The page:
The Great Depression lasted for about ten years. The ten years can be termed as such a long period where the economy of US and other parts of the world experienced the historical flaw of all time. The great crash in the economy fell steadily in 1929. This made deep effects on employment as many people lost their jobs. One of the reasons it took too long was the poor leadership at that time. Hoover had no conclusive economic policies that would balance the state of market and financial systems in the country. The contradiction was encouraged by the crash of the stock market associated with the problem of finances in the banking system. The government faced the problem in the lack of confidence as well as extended policy decisions.
Changing of the government policy in 1933 saw employment start to grow gradually. The growth seemed to be slow because it took about eight years to make the economy rise to the status it used to be in the past four years. The timeline of the economy comeback could not be fast as people would want it to be fast.
The depression again took a long time since many banks had collapsed and majority of people were in great debts. Close to 9,000 banks had been shut down and this was an economic turmoil. Banks had liquefied their money into loans to pay for the deposits of the people. For the Roosevelt’s government to manage this problem, time had to be a major resource. Considering Roosevelt won the election amid the great depression in 1933, he had to take time coming up with sufficient reforms to address the situation. This had to be well monitored as the government had already aced the problem of loaning the collapsed banks. One of the reforms was to support the banks and come up with policies that would revive the American economy. Obviously, all this agendas had to take time before they became a reality. It was a challenge reviving around 9,000 banks and establishing a balanced economy for the collapsed industries. It had to be a step by step process since the government had to loan the banks while the banks would later loan the collapsed businesses. Therefore, this was another reason the Great Depression took a long period before the country could recover. Creating the employment opportunities was also a challenge that had to take time.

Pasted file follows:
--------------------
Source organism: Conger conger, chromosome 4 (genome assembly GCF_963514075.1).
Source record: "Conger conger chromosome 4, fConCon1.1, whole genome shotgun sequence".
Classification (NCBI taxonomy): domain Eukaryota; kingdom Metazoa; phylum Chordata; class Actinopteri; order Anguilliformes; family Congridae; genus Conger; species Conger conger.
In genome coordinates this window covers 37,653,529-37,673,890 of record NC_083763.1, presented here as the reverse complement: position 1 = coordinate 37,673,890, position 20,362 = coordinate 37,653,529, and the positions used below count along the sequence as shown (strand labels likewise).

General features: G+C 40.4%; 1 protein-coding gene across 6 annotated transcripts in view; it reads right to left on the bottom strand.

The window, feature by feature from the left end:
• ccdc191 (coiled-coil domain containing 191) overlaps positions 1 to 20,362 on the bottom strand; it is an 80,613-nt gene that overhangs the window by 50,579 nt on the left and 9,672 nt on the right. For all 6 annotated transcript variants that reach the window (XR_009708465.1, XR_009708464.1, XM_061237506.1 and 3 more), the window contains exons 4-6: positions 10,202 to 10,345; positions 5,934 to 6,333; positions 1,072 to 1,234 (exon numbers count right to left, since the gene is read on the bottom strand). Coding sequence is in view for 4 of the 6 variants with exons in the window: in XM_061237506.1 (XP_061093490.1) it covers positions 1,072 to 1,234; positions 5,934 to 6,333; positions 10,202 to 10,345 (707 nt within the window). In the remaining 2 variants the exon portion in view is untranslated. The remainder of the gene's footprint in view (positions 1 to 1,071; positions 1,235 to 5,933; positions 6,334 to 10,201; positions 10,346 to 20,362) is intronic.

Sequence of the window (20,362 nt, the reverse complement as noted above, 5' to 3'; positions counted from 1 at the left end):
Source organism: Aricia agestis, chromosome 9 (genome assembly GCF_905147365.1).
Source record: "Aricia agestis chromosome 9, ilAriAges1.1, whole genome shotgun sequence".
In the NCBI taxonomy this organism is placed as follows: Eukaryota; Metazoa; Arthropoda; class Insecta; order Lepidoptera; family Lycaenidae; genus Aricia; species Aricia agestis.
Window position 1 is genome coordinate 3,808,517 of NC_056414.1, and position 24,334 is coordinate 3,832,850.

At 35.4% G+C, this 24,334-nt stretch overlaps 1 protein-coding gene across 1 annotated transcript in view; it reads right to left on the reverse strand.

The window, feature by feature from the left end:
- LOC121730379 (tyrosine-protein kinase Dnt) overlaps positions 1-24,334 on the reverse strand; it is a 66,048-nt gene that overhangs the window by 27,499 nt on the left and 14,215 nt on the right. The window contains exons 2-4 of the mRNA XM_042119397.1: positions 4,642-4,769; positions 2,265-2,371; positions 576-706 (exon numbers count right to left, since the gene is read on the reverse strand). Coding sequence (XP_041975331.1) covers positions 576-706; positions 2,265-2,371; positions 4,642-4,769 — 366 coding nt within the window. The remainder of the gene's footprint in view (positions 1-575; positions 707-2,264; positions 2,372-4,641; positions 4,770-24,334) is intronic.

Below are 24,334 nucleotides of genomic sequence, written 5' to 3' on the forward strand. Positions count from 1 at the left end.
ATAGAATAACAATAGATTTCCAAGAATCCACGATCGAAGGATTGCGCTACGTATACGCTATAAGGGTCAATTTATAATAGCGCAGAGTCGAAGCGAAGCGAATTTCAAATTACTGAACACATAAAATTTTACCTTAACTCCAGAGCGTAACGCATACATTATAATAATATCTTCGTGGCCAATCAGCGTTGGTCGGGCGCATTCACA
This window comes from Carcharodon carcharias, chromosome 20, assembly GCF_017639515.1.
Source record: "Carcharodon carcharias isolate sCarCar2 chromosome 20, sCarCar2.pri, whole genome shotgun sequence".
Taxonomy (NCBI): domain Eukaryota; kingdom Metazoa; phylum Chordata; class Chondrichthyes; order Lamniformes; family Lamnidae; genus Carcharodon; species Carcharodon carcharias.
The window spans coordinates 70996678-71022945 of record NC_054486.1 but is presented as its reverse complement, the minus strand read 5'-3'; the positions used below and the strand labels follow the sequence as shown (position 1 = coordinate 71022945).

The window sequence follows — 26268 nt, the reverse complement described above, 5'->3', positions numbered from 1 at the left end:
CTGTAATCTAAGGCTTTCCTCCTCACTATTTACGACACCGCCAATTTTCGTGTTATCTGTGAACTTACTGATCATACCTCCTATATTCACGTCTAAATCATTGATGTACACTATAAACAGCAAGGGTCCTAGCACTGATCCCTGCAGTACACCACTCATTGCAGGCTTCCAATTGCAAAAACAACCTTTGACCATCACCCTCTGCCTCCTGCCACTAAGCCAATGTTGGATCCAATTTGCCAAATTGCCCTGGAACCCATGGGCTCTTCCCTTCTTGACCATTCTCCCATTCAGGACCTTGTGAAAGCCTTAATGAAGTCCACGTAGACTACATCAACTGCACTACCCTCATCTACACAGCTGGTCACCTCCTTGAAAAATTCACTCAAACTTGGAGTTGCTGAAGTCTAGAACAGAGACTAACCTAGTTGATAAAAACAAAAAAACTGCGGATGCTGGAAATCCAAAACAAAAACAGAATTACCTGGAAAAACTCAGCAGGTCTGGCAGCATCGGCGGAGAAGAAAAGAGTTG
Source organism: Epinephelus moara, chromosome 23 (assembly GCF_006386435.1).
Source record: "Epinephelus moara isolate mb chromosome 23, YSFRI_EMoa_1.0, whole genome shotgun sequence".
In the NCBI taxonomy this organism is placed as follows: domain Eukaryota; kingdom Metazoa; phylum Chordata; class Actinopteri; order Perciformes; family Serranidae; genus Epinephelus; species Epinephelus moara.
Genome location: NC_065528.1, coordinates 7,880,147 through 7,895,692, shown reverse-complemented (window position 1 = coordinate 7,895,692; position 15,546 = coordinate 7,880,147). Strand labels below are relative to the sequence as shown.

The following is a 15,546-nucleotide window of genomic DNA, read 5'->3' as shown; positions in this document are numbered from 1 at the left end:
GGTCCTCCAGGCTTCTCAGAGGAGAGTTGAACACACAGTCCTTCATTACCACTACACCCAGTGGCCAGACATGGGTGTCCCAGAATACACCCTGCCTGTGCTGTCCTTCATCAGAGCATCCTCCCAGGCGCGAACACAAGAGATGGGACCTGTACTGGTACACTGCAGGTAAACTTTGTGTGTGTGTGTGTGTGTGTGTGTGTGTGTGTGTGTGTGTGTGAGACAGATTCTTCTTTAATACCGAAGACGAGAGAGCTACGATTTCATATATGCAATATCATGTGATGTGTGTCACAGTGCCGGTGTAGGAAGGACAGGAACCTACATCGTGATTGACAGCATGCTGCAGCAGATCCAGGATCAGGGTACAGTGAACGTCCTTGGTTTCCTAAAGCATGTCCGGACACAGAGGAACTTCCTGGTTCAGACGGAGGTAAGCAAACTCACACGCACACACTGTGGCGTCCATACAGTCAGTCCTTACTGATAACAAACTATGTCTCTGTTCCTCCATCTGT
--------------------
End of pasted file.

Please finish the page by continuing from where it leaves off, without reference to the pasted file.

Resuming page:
In conclusion, the Great Depression was a period of economic problems in the United States that existed from 1929 to 1939. Some of the causes of this depression included the stock market crash in 1929 that saw consumer spending drop as well as items pile up in their production sites. Millions of employees lost their jobs and businesses had to close down. Another cause was the failure of banks. About 9,000 banks were closed down amid the depression by the year 1933. Another cause was drought that hit Mississippi and made people sell their lands and properties under loss to pay their taxes. The depression took long since American government had already suffered tremendously in their economy. To recover, they had to take a certain period in regaining their financial potential and regain employment opportunities for its people.